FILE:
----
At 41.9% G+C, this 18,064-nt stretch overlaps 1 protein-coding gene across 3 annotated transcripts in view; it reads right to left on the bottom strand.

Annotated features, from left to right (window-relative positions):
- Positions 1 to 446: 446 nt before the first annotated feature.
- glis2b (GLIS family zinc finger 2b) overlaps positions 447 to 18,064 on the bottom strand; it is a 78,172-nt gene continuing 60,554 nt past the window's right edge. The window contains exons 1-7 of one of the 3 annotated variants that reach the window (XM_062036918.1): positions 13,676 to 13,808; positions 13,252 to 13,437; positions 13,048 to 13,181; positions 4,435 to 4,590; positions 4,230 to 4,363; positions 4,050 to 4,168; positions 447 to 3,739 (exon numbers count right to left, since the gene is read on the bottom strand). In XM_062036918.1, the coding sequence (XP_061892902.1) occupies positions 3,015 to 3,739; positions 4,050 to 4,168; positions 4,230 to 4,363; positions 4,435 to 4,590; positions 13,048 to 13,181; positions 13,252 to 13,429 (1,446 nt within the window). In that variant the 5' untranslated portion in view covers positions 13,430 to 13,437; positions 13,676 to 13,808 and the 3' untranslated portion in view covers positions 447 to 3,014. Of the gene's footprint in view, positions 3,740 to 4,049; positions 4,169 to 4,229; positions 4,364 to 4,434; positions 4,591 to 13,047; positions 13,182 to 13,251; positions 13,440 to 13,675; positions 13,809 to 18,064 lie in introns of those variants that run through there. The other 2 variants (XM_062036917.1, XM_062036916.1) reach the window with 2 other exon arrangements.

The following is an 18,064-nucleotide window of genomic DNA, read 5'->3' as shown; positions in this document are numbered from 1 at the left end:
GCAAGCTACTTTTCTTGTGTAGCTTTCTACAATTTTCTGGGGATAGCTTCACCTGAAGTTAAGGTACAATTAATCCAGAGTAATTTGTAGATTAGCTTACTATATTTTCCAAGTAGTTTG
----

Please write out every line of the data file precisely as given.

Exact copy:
At 41.9% G+C, this 18,064-nt stretch overlaps 1 protein-coding gene across 3 annotated transcripts in view; it reads right to left on the bottom strand.

Annotated features, from left to right (window-relative positions):
- Positions 1 to 446: 446 nt before the first annotated feature.
- glis2b (GLIS family zinc finger 2b) overlaps positions 447 to 18,064 on the bottom strand; it is a 78,172-nt gene continuing 60,554 nt past the window's right edge. The window contains exons 1-7 of one of the 3 annotated variants that reach the window (XM_062036918.1): positions 13,676 to 13,808; positions 13,252 to 13,437; positions 13,048 to 13,181; positions 4,435 to 4,590; positions 4,230 to 4,363; positions 4,050 to 4,168; positions 447 to 3,739 (exon numbers count right to left, since the gene is read on the bottom strand). In XM_062036918.1, the coding sequence (XP_061892902.1) occupies positions 3,015 to 3,739; positions 4,050 to 4,168; positions 4,230 to 4,363; positions 4,435 to 4,590; positions 13,048 to 13,181; positions 13,252 to 13,429 (1,446 nt within the window). In that variant the 5' untranslated portion in view covers positions 13,430 to 13,437; positions 13,676 to 13,808 and the 3' untranslated portion in view covers positions 447 to 3,014. Of the gene's footprint in view, positions 3,740 to 4,049; positions 4,169 to 4,229; positions 4,364 to 4,434; positions 4,591 to 13,047; positions 13,182 to 13,251; positions 13,440 to 13,675; positions 13,809 to 18,064 lie in introns of those variants that run through there. The other 2 variants (XM_062036917.1, XM_062036916.1) reach the window with 2 other exon arrangements.

The following is an 18,064-nucleotide window of genomic DNA, read 5'->3' as shown; positions in this document are numbered from 1 at the left end:
GCAAGCTACTTTTCTTGTGTAGCTTTCTACAATTTTCTGGGGATAGCTTCACCTGAAGTTAAGGTACAATTAATCCAGAGTAATTTGTAGATTAGCTTACTATATTTTCCAAGTAGTTTG